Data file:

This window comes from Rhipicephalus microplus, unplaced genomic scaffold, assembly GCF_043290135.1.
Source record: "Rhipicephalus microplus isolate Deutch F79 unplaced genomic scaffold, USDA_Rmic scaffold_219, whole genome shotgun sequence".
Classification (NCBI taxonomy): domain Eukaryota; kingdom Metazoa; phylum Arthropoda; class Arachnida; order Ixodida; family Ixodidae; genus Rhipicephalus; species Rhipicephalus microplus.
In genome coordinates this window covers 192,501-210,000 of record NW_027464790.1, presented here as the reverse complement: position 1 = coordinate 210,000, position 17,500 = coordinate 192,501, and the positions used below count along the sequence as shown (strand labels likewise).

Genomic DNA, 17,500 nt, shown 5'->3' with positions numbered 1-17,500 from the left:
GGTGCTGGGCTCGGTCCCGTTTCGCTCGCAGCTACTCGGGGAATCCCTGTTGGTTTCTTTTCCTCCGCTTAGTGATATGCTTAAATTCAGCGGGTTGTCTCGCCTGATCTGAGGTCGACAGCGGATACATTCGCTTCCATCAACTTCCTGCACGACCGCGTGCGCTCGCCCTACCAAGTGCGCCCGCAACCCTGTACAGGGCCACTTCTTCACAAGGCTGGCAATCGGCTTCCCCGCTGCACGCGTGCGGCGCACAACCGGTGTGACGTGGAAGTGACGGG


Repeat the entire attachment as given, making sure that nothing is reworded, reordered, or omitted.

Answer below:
This window comes from Rhipicephalus microplus, unplaced genomic scaffold, assembly GCF_043290135.1.
Source record: "Rhipicephalus microplus isolate Deutch F79 unplaced genomic scaffold, USDA_Rmic scaffold_219, whole genome shotgun sequence".
Classification (NCBI taxonomy): domain Eukaryota; kingdom Metazoa; phylum Arthropoda; class Arachnida; order Ixodida; family Ixodidae; genus Rhipicephalus; species Rhipicephalus microplus.
In genome coordinates this window covers 192,501-210,000 of record NW_027464790.1, presented here as the reverse complement: position 1 = coordinate 210,000, position 17,500 = coordinate 192,501, and the positions used below count along the sequence as shown (strand labels likewise).

Genomic DNA, 17,500 nt, shown 5'->3' with positions numbered 1-17,500 from the left:
GGTGCTGGGCTCGGTCCCGTTTCGCTCGCAGCTACTCGGGGAATCCCTGTTGGTTTCTTTTCCTCCGCTTAGTGATATGCTTAAATTCAGCGGGTTGTCTCGCCTGATCTGAGGTCGACAGCGGATACATTCGCTTCCATCAACTTCCTGCACGACCGCGTGCGCTCGCCCTACCAAGTGCGCCCGCAACCCTGTACAGGGCCACTTCTTCACAAGGCTGGCAATCGGCTTCCCCGCTGCACGCGTGCGGCGCACAACCGGTGTGACGTGGAAGTGACGGG